Ford Motor Company Fund teams up with the Corner!

Teens Cope with COVID-19 and Mental Health Stressors

Amid isolation and uncertainty, a reminder to youth: You're not alone

When COVID-19 struck the United States early this year, the world as we knew it changed. Countries began tallying up their dead, borders closed, cities and businesses shut down, and more than 120,000 schools swiftly ceased in-person learning for more than 72 million K-12 and college students.

The lockdowns ended time with precious friends and family, travel, graduation ceremonies, proms, birthday parties and entertainment outings. They resulted in millions of job losses and a collectively high level of stress that hadn't been seen in decades.

African American female with short hair wearing pearl earrings, opera length necklace with white collar showing from beneath celery green, burnt orange with black diamond shapes
Kamilah Davis-Wilson, community outreach and education manager for The Corner Health Center in Ypsilanti, Mich.

In particular, the pandemic's subsequent effects—uncertainty, isolation, unrest and disappearance of opportunities—are putting young people at risk for higher rates of depression, anxiety and suicide.

"How do we expect youth to process it all?" asked Kamilah Davis-Wilson, community outreach and education manager for The Corner Health Center in Ypsilanti, Mich., which provides health and mental health services to 12- to 25-year-olds and their children.

Adenike Griffin, behavioral health manager at the center, said society isn't equipped for the after-effects of COVID and likely won't be even after vaccines and treatment are developed.

"I don't think we're prepared for people's inability to cope," Griffin said. "There will likely be higher rates of depression, anxiety, PTSD (post-traumatic stress disorder) and more profound mental illnesses, like psychosis. The effects are going to be huge. We're going to need to pull together as many resources as we can to create a new normal."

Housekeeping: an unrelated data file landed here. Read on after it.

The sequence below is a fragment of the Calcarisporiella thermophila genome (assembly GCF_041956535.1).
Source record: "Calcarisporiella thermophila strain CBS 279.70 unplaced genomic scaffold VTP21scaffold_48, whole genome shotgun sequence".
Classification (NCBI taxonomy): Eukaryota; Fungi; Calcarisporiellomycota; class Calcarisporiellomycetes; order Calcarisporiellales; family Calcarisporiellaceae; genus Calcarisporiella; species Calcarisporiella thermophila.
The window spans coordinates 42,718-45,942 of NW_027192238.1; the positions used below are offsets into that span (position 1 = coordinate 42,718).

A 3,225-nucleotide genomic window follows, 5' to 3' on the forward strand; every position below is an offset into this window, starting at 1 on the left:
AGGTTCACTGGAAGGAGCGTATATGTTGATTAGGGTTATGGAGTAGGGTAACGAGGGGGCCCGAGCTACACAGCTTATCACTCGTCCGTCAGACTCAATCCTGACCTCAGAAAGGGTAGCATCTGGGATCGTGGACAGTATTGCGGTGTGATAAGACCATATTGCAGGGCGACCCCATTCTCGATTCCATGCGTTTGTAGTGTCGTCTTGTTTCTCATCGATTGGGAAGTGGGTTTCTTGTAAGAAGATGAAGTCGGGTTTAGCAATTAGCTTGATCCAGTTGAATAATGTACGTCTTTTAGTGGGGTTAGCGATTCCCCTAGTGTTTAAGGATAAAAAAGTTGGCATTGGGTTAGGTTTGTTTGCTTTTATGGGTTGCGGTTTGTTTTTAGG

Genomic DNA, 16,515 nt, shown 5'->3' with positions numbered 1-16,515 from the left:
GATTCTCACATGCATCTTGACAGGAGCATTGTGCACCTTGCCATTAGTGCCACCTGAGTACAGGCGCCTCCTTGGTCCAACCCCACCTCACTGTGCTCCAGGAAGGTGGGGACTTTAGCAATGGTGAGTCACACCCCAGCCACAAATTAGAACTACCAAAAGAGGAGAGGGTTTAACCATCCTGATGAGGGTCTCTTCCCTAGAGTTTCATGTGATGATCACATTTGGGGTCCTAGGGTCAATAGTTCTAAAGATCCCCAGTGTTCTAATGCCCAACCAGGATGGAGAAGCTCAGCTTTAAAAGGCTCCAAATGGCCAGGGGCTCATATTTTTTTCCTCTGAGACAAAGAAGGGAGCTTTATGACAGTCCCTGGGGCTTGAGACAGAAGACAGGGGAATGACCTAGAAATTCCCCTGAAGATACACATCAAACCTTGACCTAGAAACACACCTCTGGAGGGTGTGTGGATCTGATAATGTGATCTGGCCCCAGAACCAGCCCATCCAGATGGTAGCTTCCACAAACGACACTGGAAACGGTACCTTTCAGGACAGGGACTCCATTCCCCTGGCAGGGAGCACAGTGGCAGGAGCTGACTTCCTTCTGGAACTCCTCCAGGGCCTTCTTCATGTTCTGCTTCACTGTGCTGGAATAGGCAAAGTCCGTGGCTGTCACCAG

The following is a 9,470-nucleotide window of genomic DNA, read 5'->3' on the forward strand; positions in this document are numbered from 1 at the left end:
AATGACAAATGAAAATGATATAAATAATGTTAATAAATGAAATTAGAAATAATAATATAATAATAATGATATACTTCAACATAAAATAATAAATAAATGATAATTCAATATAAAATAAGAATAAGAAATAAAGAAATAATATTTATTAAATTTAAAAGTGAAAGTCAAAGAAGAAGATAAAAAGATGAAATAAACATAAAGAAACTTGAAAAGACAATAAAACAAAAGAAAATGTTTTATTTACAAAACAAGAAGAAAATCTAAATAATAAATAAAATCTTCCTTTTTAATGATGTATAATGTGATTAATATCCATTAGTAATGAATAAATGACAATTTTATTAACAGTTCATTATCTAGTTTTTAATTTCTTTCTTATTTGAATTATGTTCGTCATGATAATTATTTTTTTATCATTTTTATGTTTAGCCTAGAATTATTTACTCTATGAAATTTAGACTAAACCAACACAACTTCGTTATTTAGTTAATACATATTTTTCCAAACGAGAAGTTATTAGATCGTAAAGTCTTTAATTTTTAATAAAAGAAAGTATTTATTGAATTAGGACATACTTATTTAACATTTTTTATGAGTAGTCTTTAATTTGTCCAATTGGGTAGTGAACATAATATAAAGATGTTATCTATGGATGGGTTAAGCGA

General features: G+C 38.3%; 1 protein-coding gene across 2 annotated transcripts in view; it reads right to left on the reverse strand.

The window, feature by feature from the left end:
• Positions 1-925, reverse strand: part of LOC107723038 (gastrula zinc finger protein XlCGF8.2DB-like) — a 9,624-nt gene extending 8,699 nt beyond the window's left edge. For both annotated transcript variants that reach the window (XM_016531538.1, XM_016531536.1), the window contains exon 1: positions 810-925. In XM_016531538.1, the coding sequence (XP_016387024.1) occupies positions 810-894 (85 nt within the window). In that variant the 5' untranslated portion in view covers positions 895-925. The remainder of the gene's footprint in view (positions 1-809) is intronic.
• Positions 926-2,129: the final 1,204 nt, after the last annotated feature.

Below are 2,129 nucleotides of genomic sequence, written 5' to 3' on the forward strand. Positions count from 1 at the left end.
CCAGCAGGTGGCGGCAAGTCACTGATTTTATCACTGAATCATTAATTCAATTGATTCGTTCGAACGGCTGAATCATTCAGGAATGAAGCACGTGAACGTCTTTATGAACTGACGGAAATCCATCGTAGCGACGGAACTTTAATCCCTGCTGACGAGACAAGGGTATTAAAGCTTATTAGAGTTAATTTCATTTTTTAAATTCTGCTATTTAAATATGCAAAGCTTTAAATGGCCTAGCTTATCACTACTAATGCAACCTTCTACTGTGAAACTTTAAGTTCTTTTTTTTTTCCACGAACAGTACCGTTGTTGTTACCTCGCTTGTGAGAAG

African American female with short hair wearing black top and unlined jersey knit jacket
Adenike Griffin, behavioral health manager at The Corner Health Center in Ypsilanti, Mich.

The Ford Motor Company Fund, the auto company's philanthropic arm, is responding by increasing its support of mental health awareness and treatment. Among its initiatives, the nonprofit is partnering with the Corner Health Center on a series of virtual discussions for 12- to 19-year-olds. Topics include social isolation; anxiety, depression and social unrest, suicidality; and grief and the holidays.

"We know mental illnesses in youth have been on the rise over the past several years, and the pandemic has given us even more reason to bring resources to this space," said Lisa Gonzalez, a manager at the Ford Motor Company Fund. "Our team continues to look at new ways we can partner with specialists and bring forth resources free of charge to teens in this new virtual world. It is important to give our youth the tools necessary to improve their mental health in a safe setting which can hopefully translate to an open dialog between family and friends."

In this story, we explore how COVID-19 is affecting young people in this country and provide information to help parents and guardians alleviate their distress.

View the full article here


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